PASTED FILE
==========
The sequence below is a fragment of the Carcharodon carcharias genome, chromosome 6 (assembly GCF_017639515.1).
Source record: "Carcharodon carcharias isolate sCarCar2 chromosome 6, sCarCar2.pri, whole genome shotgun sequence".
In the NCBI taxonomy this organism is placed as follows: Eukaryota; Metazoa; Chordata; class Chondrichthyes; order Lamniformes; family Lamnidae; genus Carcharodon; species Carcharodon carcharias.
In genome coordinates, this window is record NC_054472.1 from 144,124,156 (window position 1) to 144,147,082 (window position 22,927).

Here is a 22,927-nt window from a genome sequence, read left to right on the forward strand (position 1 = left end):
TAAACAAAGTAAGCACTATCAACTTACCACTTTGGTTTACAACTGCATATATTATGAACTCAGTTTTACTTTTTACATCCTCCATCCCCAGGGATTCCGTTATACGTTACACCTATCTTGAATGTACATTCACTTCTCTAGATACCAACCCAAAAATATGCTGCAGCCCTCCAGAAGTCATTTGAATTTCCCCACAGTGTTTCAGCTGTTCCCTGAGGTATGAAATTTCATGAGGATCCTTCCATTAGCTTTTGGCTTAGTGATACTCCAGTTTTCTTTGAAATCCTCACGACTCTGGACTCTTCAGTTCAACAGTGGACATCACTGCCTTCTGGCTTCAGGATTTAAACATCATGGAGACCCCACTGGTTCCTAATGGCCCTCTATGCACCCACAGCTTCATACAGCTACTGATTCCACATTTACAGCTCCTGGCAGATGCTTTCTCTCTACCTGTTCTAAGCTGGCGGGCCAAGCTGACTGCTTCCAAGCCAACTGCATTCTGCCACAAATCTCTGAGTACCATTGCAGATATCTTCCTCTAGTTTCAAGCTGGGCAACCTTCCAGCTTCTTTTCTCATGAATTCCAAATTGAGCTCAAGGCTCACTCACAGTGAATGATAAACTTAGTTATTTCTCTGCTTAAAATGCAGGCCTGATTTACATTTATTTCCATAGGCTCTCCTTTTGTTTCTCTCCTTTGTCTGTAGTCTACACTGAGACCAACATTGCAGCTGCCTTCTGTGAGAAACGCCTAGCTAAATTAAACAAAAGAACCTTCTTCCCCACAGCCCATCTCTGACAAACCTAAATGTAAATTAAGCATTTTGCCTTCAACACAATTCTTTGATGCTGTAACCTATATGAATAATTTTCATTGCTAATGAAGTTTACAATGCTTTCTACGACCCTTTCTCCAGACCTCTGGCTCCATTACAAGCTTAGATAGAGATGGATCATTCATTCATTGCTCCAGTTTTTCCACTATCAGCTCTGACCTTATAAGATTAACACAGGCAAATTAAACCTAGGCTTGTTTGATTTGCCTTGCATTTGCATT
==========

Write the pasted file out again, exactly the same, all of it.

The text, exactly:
The sequence below is a fragment of the Carcharodon carcharias genome, chromosome 6 (assembly GCF_017639515.1).
Source record: "Carcharodon carcharias isolate sCarCar2 chromosome 6, sCarCar2.pri, whole genome shotgun sequence".
In the NCBI taxonomy this organism is placed as follows: Eukaryota; Metazoa; Chordata; class Chondrichthyes; order Lamniformes; family Lamnidae; genus Carcharodon; species Carcharodon carcharias.
In genome coordinates, this window is record NC_054472.1 from 144,124,156 (window position 1) to 144,147,082 (window position 22,927).

Here is a 22,927-nt window from a genome sequence, read left to right on the forward strand (position 1 = left end):
TAAACAAAGTAAGCACTATCAACTTACCACTTTGGTTTACAACTGCATATATTATGAACTCAGTTTTACTTTTTACATCCTCCATCCCCAGGGATTCCGTTATACGTTACACCTATCTTGAATGTACATTCACTTCTCTAGATACCAACCCAAAAATATGCTGCAGCCCTCCAGAAGTCATTTGAATTTCCCCACAGTGTTTCAGCTGTTCCCTGAGGTATGAAATTTCATGAGGATCCTTCCATTAGCTTTTGGCTTAGTGATACTCCAGTTTTCTTTGAAATCCTCACGACTCTGGACTCTTCAGTTCAACAGTGGACATCACTGCCTTCTGGCTTCAGGATTTAAACATCATGGAGACCCCACTGGTTCCTAATGGCCCTCTATGCACCCACAGCTTCATACAGCTACTGATTCCACATTTACAGCTCCTGGCAGATGCTTTCTCTCTACCTGTTCTAAGCTGGCGGGCCAAGCTGACTGCTTCCAAGCCAACTGCATTCTGCCACAAATCTCTGAGTACCATTGCAGATATCTTCCTCTAGTTTCAAGCTGGGCAACCTTCCAGCTTCTTTTCTCATGAATTCCAAATTGAGCTCAAGGCTCACTCACAGTGAATGATAAACTTAGTTATTTCTCTGCTTAAAATGCAGGCCTGATTTACATTTATTTCCATAGGCTCTCCTTTTGTTTCTCTCCTTTGTCTGTAGTCTACACTGAGACCAACATTGCAGCTGCCTTCTGTGAGAAACGCCTAGCTAAATTAAACAAAAGAACCTTCTTCCCCACAGCCCATCTCTGACAAACCTAAATGTAAATTAAGCATTTTGCCTTCAACACAATTCTTTGATGCTGTAACCTATATGAATAATTTTCATTGCTAATGAAGTTTACAATGCTTTCTACGACCCTTTCTCCAGACCTCTGGCTCCATTACAAGCTTAGATAGAGATGGATCATTCATTCATTGCTCCAGTTTTTCCACTATCAGCTCTGACCTTATAAGATTAACACAGGCAAATTAAACCTAGGCTTGTTTGATTTGCCTTGCATTTGCATT